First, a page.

Accurate wake models are critical for predicting helicopter performance and handling qualities. For starters, accurate prediction of the average induced velocity over the rotor disk is required to predict induced drag and therefore torque, power and engine requirements. In many cases, we also need to know how this flow is distributed over the rotor. For example, the wake is typically more concentrated in the aft portion of the disk in forward flight. This nonuniformity of the wake impacts flapping and helicopter response. In this article we discuss so-called *three state dynamic wake models* which are simple yet useful for performance and handling quality predictions.

The three state variables are denoted by \(\lambda = (\lambda_0, \lambda_s, \lambda_c)\). The induced velocity \(v_i\) at a blade section at a distance \(r\) from the hub at an azimuth \(\psi\) is \begin{equation} v_i(r,\psi )=\lambda_0 + r\lambda_s \sin \psi + r\lambda_c \cos \psi \label{eq:tsvi} . \end{equation}

Here \(\psi=0\) represents a blade over the tail of the helicopter, \(\psi=90^o\) represents a blade on the right side of the helicopter, \(\psi=180^o\) over the nose, .... As you can see, \(\lambda_0\) represents the mean inflow at the rotor, while \(\lambda_s,\lambda_c\) are 1/rev oscillatory components. Increasing \(\lambda_0\) primarily decreases rotor thrust, while \(\lambda_s\) and \(\lambda_c\) primarily impact longitudinal and lateral flapping, respectively. (To understand why \(\lambda_s\), which causes a wake differential on the right / left sides of the rotor, impacts longitudinal flapping (front / back of the rotor), see this article on flap dynamics.)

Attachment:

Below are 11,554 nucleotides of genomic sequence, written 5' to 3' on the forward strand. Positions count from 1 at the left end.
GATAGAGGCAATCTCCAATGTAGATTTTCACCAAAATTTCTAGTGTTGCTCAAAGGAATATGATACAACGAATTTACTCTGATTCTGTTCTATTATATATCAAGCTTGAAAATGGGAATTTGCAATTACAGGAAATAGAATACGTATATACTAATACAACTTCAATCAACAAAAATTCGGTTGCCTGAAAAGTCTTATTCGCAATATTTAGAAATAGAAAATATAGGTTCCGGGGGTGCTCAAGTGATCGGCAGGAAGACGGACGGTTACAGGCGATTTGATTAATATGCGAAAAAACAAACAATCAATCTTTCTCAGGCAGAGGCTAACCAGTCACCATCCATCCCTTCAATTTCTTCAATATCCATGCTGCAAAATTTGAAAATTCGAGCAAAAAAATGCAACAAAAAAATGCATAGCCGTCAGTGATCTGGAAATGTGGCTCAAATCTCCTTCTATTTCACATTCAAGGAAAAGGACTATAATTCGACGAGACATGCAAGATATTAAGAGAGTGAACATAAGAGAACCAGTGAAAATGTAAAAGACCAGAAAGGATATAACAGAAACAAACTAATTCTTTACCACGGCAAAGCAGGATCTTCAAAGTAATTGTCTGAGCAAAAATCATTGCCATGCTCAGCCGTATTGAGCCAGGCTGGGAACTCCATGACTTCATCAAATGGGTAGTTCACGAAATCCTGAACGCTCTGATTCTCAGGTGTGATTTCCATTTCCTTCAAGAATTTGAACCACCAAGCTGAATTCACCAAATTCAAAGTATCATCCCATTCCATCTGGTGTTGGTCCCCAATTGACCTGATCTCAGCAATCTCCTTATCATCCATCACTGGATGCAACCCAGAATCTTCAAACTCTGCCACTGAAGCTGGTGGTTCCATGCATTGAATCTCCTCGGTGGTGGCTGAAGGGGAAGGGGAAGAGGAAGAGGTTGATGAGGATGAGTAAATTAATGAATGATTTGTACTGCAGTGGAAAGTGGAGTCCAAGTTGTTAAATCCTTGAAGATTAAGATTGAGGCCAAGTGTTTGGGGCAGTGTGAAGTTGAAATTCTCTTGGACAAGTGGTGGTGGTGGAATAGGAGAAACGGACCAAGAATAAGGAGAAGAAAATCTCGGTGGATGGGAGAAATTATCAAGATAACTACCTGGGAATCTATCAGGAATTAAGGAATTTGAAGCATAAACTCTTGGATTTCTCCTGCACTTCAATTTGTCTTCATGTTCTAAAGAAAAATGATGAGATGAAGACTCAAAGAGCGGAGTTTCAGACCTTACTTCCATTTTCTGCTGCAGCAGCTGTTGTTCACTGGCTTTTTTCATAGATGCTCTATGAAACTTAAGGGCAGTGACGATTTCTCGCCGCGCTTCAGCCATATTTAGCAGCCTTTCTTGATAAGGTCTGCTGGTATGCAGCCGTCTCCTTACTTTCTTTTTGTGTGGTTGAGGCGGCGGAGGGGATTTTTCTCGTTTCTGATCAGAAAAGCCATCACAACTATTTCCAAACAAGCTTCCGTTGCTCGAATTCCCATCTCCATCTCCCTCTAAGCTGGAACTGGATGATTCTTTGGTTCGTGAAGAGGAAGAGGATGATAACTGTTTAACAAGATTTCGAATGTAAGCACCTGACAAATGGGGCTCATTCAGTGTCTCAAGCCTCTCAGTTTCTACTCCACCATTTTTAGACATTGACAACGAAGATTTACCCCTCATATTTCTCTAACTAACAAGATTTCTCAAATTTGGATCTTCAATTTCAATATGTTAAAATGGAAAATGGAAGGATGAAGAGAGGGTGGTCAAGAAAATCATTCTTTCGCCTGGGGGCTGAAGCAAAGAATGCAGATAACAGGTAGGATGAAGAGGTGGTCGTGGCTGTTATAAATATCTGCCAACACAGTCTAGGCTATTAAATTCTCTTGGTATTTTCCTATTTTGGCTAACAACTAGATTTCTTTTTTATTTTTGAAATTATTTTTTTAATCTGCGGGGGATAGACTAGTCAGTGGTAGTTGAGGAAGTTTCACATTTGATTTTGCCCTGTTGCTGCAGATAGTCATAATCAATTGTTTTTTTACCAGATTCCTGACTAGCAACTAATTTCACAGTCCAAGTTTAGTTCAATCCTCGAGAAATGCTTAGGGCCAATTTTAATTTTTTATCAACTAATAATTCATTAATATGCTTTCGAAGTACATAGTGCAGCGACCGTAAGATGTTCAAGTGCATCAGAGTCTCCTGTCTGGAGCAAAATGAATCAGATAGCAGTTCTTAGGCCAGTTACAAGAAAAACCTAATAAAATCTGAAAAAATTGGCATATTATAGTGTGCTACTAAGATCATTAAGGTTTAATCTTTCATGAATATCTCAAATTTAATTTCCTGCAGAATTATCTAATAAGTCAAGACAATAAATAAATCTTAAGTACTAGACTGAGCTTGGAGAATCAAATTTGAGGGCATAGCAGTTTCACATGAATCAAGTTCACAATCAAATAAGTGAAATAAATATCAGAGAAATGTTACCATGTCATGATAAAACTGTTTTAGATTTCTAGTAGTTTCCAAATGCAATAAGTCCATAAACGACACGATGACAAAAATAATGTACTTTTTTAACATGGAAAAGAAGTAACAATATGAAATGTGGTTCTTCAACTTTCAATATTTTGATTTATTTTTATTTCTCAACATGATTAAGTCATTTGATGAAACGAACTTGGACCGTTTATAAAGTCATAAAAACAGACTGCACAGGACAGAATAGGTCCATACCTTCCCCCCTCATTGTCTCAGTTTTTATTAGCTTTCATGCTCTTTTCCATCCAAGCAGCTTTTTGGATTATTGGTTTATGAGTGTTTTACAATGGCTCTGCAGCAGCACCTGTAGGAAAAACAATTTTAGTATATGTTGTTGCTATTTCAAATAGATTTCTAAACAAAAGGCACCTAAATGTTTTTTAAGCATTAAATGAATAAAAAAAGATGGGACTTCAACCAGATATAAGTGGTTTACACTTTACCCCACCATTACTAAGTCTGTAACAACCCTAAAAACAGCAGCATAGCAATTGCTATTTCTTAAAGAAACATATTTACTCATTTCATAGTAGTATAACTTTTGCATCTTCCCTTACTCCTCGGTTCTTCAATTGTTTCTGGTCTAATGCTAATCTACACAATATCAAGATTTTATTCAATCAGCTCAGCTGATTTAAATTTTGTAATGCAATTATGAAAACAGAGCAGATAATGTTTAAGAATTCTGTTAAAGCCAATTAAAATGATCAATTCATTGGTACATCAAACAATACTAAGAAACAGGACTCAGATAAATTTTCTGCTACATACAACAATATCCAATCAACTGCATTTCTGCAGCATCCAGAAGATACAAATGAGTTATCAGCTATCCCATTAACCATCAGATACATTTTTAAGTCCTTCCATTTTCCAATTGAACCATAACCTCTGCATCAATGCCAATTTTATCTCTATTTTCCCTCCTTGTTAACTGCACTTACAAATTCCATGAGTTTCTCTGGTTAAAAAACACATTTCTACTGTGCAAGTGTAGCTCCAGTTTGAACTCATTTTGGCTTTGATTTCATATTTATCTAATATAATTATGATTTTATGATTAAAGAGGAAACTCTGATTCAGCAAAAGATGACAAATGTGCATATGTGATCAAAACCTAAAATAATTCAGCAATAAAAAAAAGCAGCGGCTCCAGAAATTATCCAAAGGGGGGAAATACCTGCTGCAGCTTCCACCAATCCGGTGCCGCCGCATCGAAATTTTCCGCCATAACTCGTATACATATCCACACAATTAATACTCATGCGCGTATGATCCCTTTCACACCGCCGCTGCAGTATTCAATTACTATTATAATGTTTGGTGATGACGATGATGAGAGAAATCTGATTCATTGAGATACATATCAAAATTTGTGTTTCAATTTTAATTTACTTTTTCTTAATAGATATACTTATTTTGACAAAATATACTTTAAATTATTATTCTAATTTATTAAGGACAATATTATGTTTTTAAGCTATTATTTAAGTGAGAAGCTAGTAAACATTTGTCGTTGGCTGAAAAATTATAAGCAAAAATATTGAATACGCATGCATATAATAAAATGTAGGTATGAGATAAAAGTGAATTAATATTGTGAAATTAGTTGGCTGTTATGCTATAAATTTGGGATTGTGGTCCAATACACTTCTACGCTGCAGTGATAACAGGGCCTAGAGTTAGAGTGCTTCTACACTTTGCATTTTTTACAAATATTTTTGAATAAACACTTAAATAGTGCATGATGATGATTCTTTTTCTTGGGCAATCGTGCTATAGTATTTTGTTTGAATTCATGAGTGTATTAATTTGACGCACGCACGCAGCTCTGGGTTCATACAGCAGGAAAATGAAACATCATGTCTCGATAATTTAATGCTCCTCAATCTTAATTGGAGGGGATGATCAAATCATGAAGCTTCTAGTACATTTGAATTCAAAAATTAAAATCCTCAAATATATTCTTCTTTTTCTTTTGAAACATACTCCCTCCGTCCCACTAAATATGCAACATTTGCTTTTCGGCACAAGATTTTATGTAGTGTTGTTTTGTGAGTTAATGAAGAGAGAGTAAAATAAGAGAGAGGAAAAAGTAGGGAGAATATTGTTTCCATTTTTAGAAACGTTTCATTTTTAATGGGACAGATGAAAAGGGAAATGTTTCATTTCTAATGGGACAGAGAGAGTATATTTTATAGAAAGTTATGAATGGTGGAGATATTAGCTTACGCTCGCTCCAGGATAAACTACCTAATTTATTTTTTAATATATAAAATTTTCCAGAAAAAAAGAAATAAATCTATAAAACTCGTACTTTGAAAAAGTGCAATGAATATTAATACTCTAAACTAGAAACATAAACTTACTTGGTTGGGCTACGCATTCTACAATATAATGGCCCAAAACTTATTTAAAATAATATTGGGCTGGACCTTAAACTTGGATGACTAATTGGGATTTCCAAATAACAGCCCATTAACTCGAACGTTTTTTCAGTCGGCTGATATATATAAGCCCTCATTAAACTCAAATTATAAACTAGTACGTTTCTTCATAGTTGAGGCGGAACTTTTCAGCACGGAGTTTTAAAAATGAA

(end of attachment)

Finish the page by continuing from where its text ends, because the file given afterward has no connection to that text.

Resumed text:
What’s left is to explain how to compute the state variables \(\lambda\). This is typically presented in state-space representation with the matrix equation $$ \begin{equation} M\dot{\lambda} + K\lambda = C. \label{eq:ssrep} \end{equation}$$ In other words, a linear, first order differential equation is used to compute the \(\lambda\). In the computer, we solve for the time derivative \(\dot{\lambda}\), which is a function of \(\lambda\) and other time-varying values. We then integrate \(\dot{\lambda}\) to get the \(\lambda\) used in the rotor analysis.

Pitt and Peters originally proposed this wake model and specified the matrices \(M, K\) and \(C\) as defined below. While those are good values, other versions of \(M\) and \(K\) have subsequently been found useful in certain applications. The point here being that \(M\) and \(K\) may be empirically or otherwise chosen for a desired scenario. \(C\) is almost always the thrust, roll and pitch coefficients.

$$ \begin{equation} C = \begin{bmatrix} C_T & C_L & C_M \end{bmatrix}^T \end{equation} $$

$$ \begin{equation} M = \begin{bmatrix} \frac{128}{75\pi} & 0 & 0 \\ 0 & \frac{16}{45\pi} & 0 \\ 0 & 0 & \frac{16}{45\pi} \end{bmatrix} \end{equation} $$

$$ \begin{equation} K = \begin{bmatrix} V_m & 0 & 0 \\ 0 & V & 0 \\ 0 & 0 & V \end{bmatrix} \begin{bmatrix} .5 & 0 & -\frac{15\pi X}{64} \\ 0 & 2(1+X^2) & 0 \\ \frac{15\pi X}{64} & 0 & 2(1-X^2) \end{bmatrix}^{-1} \end{equation} $$

Where \(V_m = \sqrt{\mu^2+\lambda^2}\), \(V=\frac{\mu^2+\lambda(\lambda+\nu)}{V_m}\) and \(X=\tan \frac{\chi}{2} \).

Three state wake models are useful due to their simplicity, computational efficiency and ability to predict steady and 1/rev wake effects. However, they have many shortcomings, including off-axes responses to control inputs, vortex ring state, and ground effect.

The original paper from Pitt and Peters is here. The Pitt-Peters model was generalized to handle a finite number of states by Peters and He. The model was improved to be based on a velocity potential rather than an acceleration potential by Morillo and Peters. Hoydonck wrote an excellent review of rotorcraft wake models in “A Review of Rotorcraft Wake Modeling Methods for Flight Dynamics Applications.” Wayne Johnson provides derivations for dynamic, 1/rev wake models (and many other aspects of rotorcraft) in his famous book “Helicopter Theory.”